Underground detention facilities such as vaults, pipes, tanks, and other subsurface structures are designed to temporarily store stormwater runoff for water quantity control. Like aboveground detention ponds, underground detention facilities are designed to drain completely between runoff events, thereby providing storage capacity for subsequent events. Underground detention facilities are intended to control peak flows, limit downstream flooding, and provide some channel protection. However, they provide little, if any, pollutant removal (i.e., settling of coarse sediment) and are susceptible to re-suspension of sediment during subsequent storms. Figure 11-S2-1 depicts a typical underground detention pipe system. Other modular lattice or pipe systems such as those described in the “Underground Infiltration Facilities” section of this chapter can be used as detention facilities rather than for exfiltration.
Reasons for Limited Use
* Not intended for water quality treatment. Typically provide less than 24 hours of detention time.
* Susceptible to re-suspension of settled material by subsequent storms.
* Do not reduce runoff volume or promote groundwater recharge.
* Primarily for water quantity control to attenuate peak flows, limit downstream flooding, and provide some degree of channel protection.
* Suitable for stormwater quantity control at space-limited sites where traditional aboveground detention facilities are impractical due to excessive space requirements. These systems can be installed under parking lots and other developed areas, provided that the system can be accessed for maintenance purposes.
* Useful in stormwater retrofit applications to provide additional temporary storage volume and attenuate peak flows.
* As part of a stormwater treatment train, particularly in combination with other primary or secondary treatment practices that provide pollutant reduction, runoff volume reduction, or groundwater recharge.
* Siting: Underground detention systems are generally applicable to small development sites and should be installed in locations that are easily accessible for routine and non-routine maintenance. These systems should not be located in areas or below structures that cannot be excavated in the event that the system needs to be replaced. Access manholes should be located at upstream, downstream, and intermediate locations, as appropriate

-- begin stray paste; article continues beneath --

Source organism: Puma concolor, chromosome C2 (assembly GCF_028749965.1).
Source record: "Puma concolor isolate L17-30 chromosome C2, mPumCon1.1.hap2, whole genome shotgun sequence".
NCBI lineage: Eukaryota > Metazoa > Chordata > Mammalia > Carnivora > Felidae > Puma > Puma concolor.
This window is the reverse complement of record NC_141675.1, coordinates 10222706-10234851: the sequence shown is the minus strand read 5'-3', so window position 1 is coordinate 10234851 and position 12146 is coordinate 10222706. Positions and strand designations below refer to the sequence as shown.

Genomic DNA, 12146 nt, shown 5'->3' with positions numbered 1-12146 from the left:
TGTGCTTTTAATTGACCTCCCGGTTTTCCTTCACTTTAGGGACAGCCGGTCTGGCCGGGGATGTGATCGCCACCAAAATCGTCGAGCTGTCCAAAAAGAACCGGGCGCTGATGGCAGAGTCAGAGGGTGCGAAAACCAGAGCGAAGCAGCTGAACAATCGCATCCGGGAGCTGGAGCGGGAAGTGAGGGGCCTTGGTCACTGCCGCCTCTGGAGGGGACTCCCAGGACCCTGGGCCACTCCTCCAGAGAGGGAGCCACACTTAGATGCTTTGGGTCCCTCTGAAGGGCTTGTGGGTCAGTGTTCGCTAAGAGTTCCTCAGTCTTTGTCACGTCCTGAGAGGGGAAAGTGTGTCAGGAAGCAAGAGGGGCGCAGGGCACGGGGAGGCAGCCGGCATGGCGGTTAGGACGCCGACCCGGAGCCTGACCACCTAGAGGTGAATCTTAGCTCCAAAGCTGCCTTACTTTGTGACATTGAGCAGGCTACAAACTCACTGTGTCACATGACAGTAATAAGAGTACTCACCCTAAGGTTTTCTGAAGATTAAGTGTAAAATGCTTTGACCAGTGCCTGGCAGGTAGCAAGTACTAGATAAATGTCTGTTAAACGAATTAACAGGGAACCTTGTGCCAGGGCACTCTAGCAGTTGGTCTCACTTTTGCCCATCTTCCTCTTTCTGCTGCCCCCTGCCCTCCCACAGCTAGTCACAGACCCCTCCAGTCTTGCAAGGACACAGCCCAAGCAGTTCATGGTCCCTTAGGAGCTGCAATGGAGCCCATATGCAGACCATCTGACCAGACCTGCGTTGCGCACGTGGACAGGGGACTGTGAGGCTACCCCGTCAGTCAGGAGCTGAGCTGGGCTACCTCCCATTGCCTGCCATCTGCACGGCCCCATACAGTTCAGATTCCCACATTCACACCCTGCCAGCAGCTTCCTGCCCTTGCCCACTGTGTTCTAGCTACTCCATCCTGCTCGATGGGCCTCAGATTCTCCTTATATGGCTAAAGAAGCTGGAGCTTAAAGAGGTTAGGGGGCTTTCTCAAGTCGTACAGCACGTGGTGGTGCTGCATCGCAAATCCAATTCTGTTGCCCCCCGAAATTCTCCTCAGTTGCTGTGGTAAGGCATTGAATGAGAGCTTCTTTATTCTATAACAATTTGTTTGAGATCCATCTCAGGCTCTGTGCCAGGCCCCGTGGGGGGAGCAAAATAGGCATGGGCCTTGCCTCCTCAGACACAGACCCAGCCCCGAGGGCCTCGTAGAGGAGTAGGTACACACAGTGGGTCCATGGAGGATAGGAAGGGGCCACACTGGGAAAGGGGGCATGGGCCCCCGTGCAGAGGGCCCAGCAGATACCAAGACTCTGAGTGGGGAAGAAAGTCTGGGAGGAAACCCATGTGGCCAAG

* Pretreatment: Appropriate pretreatment (e.g., oil/particle separator, hydrodynamic device, catch basin inserts, or other secondary or primary treatment practices) should be provided to minimize the quantity of sediment that reaches the detention system.
* Inlets, Outlets, and Overflows: Underground systems are typically designed as on-line systems that capture frequent runoff events from paved areas. Outlets are sized to restrict maximum flow rates in accordance with local peak flow control requirements, such as controlling post-development peak flows to pre-development levels for storms ranging from 2-year through 100-year return periods. Emergency surface overflows should be designed to convey the 100-year runoff in case the outlet becomes clogged. Potential mosquito entry points should be sealed (adult female mosquitoes can use openings as small as 1/16 inch to access water for egg laying).
Center for Watershed Protection (CWP). 2000. The Vermont Stormwater Management Handbook Technical Support Document – Public Review Draft. Prepared For Vermont Agency of Natural Resources.
United States Environmental Protection Agency (EPA). 1999. Storm Water Technology Fact Sheet: Infiltration Drainfields. EPA 832-F-99-018. Office of Water. Washington, D.C.
United States Environmental Protection Agency (EPA). 2002. National Menu of Best Management Practices for Stormwater Phase II.
URL: http://www.epa.gov/npdes/menuofbmps/menu.htm, Last Modified January 24, 2002.